Meeting friendly folks along the way |

Meeting friendly folks along the way

by Ron Walker

The first rule of travel is to never wear underwear with holes. In early October we are going to San Francisco for a week, and on October 15, we fly to Kentucky for two weeks. We are in desperate need of new undergarments. It’s off to the Land of Walmart.

Saints be with us, we find Mary Lou, the angel of the men and women’s clothing department. We explain our plight and she steals Orllyene away to the lady’s unmentionables aisle. I browse the Fruit of the Loom and Hanes aisle, a thrilling experience.

Once our primary purpose is accomplished, I uncover the “happy side” of Mary Lou. She is the epitome of unhurried contentment. “Are you from here,” I ask, as a means of getting to know more about her. Our conversation is hit or miss however, because an end of the season, “clean everything out” sale is in progress. I find a polo shirt in the exact color I have been looking for and it’s only $1. I’ll wear it in San Francisco as it might be too shocking for Fredonia, Ky.

“How did you find Gardnerville?” I ask Mary Lou. “A few years ago, when my husband’s parents needed help, we moved here. If I make it to heaven, this will be what heaven looks like,” she says with a gush of enthusiasm. It makes me wonder: how many of us would uproot our lives and move to a new town if our elderly parents needed our help?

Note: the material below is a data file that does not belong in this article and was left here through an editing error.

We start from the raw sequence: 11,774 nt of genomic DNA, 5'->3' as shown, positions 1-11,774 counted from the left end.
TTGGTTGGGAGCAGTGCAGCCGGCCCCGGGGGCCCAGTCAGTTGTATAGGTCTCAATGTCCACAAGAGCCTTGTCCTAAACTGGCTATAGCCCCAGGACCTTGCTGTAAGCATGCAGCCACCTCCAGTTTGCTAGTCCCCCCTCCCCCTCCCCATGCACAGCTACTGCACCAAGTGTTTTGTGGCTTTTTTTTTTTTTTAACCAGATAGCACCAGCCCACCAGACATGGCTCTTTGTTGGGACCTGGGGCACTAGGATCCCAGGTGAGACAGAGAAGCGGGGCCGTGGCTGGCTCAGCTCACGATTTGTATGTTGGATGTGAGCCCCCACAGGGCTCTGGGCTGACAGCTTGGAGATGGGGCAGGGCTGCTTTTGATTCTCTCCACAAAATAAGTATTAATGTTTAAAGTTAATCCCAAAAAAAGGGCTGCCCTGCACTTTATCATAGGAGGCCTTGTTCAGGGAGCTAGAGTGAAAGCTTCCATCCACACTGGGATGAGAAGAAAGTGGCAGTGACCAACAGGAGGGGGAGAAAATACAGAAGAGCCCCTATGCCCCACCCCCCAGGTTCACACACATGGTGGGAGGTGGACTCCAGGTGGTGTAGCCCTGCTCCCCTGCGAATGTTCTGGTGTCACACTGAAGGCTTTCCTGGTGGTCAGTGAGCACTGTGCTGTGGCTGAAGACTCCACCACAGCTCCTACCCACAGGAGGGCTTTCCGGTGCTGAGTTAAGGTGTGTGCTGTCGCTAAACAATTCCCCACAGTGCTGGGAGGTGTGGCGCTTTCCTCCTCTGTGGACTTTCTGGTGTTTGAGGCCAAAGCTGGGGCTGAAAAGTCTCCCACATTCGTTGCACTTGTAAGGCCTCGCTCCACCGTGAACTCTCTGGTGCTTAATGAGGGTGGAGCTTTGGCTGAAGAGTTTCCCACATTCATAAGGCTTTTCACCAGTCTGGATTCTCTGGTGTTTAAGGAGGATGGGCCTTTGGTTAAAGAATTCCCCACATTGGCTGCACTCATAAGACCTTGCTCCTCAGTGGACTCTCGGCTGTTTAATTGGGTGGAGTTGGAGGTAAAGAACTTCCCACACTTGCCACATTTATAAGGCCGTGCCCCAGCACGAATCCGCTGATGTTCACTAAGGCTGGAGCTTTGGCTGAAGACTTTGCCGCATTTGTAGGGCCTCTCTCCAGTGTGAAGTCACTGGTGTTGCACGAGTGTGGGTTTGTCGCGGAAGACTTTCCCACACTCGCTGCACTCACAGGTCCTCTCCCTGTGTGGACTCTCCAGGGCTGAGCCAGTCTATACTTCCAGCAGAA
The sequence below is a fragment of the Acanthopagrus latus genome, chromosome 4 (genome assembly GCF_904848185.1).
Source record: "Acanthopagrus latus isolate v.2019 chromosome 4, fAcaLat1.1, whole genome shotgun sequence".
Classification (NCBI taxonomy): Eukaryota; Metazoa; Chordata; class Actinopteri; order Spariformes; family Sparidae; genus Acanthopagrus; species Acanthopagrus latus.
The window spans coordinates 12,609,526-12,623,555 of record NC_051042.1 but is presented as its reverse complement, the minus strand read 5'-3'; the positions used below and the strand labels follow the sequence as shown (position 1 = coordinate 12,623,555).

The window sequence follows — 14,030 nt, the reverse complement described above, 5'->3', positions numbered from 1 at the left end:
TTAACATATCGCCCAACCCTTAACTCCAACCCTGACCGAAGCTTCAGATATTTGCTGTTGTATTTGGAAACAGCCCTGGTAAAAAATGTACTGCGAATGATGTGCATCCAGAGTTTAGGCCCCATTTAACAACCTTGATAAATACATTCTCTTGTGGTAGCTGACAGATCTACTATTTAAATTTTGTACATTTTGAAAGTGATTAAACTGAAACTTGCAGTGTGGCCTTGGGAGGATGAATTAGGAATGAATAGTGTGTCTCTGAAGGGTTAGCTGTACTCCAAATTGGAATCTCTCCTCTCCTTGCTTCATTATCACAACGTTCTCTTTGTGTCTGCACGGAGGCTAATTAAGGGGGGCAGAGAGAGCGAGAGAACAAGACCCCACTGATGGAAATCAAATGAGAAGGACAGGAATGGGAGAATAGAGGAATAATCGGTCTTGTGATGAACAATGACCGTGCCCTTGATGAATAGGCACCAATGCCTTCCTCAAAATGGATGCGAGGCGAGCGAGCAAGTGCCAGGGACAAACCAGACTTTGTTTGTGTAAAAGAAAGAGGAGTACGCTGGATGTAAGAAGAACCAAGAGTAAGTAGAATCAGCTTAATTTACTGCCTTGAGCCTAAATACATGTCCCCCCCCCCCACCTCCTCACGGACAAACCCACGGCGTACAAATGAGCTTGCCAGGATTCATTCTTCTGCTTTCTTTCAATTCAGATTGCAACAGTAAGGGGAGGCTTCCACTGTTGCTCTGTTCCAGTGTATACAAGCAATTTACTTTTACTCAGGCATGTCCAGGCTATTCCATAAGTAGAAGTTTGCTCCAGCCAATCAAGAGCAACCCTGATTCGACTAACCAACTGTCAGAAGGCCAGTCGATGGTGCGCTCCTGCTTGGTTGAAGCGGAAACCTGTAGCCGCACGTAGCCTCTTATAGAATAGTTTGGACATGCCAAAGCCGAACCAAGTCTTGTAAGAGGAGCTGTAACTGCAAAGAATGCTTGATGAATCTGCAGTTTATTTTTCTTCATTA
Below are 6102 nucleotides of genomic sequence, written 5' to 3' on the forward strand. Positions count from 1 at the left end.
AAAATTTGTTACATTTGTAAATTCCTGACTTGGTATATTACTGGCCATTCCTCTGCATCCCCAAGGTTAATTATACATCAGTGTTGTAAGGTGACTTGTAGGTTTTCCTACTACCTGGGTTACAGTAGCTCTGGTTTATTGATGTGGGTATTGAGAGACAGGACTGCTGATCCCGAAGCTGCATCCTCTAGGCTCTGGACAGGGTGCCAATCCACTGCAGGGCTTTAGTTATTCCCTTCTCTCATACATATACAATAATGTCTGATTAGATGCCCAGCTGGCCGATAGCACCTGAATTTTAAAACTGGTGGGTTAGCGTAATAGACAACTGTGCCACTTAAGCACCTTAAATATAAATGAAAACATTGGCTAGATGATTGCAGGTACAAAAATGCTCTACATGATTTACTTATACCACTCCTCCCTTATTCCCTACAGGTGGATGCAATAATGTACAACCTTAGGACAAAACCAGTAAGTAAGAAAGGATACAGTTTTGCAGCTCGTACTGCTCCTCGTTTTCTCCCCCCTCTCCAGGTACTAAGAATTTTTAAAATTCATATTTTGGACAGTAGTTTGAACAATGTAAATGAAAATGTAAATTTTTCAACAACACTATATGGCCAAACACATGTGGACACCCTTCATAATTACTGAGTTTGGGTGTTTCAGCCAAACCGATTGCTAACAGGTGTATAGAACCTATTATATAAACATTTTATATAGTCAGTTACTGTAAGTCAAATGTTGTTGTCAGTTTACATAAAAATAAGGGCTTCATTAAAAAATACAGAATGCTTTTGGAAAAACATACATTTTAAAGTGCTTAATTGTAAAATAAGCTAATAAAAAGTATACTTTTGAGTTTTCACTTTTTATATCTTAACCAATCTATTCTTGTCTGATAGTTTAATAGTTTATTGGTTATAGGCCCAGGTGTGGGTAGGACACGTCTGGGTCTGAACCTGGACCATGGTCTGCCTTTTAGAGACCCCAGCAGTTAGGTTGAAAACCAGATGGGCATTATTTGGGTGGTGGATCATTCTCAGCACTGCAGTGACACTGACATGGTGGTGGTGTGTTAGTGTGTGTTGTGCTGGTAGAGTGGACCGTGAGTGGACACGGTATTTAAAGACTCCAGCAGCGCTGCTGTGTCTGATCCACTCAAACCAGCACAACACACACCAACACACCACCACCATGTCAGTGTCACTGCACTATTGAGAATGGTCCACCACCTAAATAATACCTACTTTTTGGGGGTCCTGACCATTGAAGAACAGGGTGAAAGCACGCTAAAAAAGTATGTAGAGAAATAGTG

I pry a notch further. “Is Mary Lou your real name?” I ask. “Oh no, one of my grandmothers was named Maria, and on the other side, Louise,” she explains as smooth as silk, and then asks our names.

I tell her who we are. What a rich and rare woman Mary Lou is. She has strong, nutritive family ties, enjoys her work, and takes time to chat with folks like Orllyene and me.

Next up is Cecille Florentino, the enchanted maiden at the Drop Off window of Walmart’s pharmacy. (Orllyene and I will fly to Kentucky and are taking every precaution to avoid germs by getting flu and pneumonia shots.)

If it weren’t for Cecille’s melodious voice, insisting we initial on the yellow line, print our names, list all allergies by filling in the boxes, we’d be thinking about the vaccination about to happen. I break the formality of the situation and ask Cecille if she is married. She says yes, for 10 years, and tells us her husband is a finish carpenter. In a moment of cautious curiosity, Cecille compliments Orllyene on the new wristwatch she is wearing.

“May I see your Medicare cards and a list of the medications you take” Cecille then asks. Orllyene complies with her card and her list. When I show her my card and confess I don’t take any medications, she feigns anger and says, “Well, we’ll have to do something about that!”

Mary Lou and Cecille brightened our day. We spent our time and money prudently and made two new friends. Sometimes shopping and paperwork can be fun.

Ron Walker can be reached at